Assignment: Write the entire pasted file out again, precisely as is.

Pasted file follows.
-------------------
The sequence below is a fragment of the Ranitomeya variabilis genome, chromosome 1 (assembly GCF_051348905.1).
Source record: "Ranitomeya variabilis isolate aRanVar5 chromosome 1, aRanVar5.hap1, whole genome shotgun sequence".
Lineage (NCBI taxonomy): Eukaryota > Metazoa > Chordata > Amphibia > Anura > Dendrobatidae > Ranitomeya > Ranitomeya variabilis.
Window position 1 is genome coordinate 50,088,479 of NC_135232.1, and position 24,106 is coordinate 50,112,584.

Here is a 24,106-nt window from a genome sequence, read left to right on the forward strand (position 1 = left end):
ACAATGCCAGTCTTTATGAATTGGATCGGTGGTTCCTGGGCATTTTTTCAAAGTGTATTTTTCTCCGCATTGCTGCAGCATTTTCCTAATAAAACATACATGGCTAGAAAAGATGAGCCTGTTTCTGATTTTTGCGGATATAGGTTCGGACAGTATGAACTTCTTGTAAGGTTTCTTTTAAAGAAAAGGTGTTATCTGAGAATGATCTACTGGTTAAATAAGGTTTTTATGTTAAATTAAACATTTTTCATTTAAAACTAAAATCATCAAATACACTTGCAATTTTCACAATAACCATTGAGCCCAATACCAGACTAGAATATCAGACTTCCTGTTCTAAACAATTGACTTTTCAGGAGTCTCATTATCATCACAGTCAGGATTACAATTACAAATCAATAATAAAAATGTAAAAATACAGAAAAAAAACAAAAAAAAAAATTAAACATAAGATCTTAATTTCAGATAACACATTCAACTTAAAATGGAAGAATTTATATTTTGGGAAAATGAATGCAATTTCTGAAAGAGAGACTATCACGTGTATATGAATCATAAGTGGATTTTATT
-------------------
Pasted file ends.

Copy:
The sequence below is a fragment of the Ranitomeya variabilis genome, chromosome 1 (assembly GCF_051348905.1).
Source record: "Ranitomeya variabilis isolate aRanVar5 chromosome 1, aRanVar5.hap1, whole genome shotgun sequence".
Lineage (NCBI taxonomy): Eukaryota > Metazoa > Chordata > Amphibia > Anura > Dendrobatidae > Ranitomeya > Ranitomeya variabilis.
Window position 1 is genome coordinate 50,088,479 of NC_135232.1, and position 24,106 is coordinate 50,112,584.

Here is a 24,106-nt window from a genome sequence, read left to right on the forward strand (position 1 = left end):
ACAATGCCAGTCTTTATGAATTGGATCGGTGGTTCCTGGGCATTTTTTCAAAGTGTATTTTTCTCCGCATTGCTGCAGCATTTTCCTAATAAAACATACATGGCTAGAAAAGATGAGCCTGTTTCTGATTTTTGCGGATATAGGTTCGGACAGTATGAACTTCTTGTAAGGTTTCTTTTAAAGAAAAGGTGTTATCTGAGAATGATCTACTGGTTAAATAAGGTTTTTATGTTAAATTAAACATTTTTCATTTAAAACTAAAATCATCAAATACACTTGCAATTTTCACAATAACCATTGAGCCCAATACCAGACTAGAATATCAGACTTCCTGTTCTAAACAATTGACTTTTCAGGAGTCTCATTATCATCACAGTCAGGATTACAATTACAAATCAATAATAAAAATGTAAAAATACAGAAAAAAAACAAAAAAAAAAATTAAACATAAGATCTTAATTTCAGATAACACATTCAACTTAAAATGGAAGAATTTATATTTTGGGAAAATGAATGCAATTTCTGAAAGAGAGACTATCACGTGTATATGAATCATAAGTGGATTTTATT